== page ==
Brilliant idea to stop global warming: Shove all the CO2 underground

Rachel Stoltzfoos Staff Reporter
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U.N. scientists have a brilliant idea to stop global warming — redirect the offending carbon emissions underground.

In a report to be published Sunday in Berlin, and obtained by The Daily Mail, the Intergovernmental Panel on Climate Change proposes the idea as a “Plan B” if governments don’t cut carbon dioxide emissions by 70 percent before 2050. The plan would require an area the size of India to grow CO2 absorbing crops, and a ton of underground storage space.

Proper reduction of emissions would cost about four percent of global GDP by 2030, says the drafted report. But costs will spiral even higher if the goal isn’t met and more extreme solutions are needed, reports The Daily Mail.

This particular solution involves growing crops that absorb CO2, burning them in a power station, capturing the resulting emissions and storing them underground. The “negative emissions technology” uses an experimental system called BECCS, Bio-energy with Carbon Capture and Storage, and has already been tested in the U.S. and Canada on a small scale.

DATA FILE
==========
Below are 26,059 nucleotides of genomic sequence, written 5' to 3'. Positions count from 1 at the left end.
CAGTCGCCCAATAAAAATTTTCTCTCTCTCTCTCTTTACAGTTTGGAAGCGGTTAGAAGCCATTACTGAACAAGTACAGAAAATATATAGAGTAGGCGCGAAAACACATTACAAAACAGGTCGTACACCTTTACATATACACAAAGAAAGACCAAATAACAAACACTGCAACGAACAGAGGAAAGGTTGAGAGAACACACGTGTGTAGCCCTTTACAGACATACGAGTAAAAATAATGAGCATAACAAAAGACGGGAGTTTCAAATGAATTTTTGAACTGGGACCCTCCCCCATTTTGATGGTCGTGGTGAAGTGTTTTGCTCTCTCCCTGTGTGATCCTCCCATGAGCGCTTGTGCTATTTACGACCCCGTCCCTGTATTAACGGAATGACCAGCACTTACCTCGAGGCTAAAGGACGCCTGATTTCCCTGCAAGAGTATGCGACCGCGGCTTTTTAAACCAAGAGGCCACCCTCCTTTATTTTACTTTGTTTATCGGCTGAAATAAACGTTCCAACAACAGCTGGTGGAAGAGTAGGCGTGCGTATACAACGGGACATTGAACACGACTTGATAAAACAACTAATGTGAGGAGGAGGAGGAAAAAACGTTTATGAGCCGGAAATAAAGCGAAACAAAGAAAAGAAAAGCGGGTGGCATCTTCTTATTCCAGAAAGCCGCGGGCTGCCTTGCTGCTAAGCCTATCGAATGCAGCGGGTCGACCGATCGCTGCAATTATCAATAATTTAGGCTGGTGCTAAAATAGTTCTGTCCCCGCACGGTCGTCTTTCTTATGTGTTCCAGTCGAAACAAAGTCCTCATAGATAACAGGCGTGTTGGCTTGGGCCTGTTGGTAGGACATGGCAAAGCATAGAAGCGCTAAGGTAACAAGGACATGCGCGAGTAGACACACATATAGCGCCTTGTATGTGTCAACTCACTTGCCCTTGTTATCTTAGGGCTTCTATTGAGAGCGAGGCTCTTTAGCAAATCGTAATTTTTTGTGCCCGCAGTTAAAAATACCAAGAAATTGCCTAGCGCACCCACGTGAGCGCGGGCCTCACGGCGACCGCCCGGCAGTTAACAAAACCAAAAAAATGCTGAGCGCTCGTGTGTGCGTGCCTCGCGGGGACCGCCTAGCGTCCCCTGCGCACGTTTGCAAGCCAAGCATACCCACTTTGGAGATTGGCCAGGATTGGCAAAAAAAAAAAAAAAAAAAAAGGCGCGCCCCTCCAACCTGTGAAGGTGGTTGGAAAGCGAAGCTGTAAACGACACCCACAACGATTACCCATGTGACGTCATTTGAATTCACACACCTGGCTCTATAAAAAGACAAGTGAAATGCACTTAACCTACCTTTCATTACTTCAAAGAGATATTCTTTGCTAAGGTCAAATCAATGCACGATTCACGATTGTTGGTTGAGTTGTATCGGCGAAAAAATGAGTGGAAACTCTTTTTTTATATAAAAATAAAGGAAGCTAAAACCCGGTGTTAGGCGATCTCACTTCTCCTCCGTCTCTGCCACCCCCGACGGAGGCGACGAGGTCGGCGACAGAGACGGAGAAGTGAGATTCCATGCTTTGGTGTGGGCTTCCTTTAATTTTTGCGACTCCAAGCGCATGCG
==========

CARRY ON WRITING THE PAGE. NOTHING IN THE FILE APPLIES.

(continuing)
The Daily Mail volunteers Britain as “an ideal place” to try the technology, since there are thousands of unused coal mines and gas wells that could be used to store the unwanted emissions.

The British government hopes to get 13 gigawatts of fossil fuel power with the carbon capture systems by 2030, reports The Daily Mail, but is skeptical about the potential of the BECCS system. British reps criticized the draft of the report and said it is essential that the limitations, uncertainty and scale of the project be clearly set out.

A sustainable energy expert, Joris Koornneef, told The Daily Mail an area about the size of India would be necessary to grow enough crops to relocate 10 billion tons of CO2, a third of the emissions reduction needed by 2050. Officials are also concerned about the safety and viability of the technology. It’s unclear if the CO2 could be stored without it leaking.

China, Japan and Russia have also said the prospects for this technology should be toned down.

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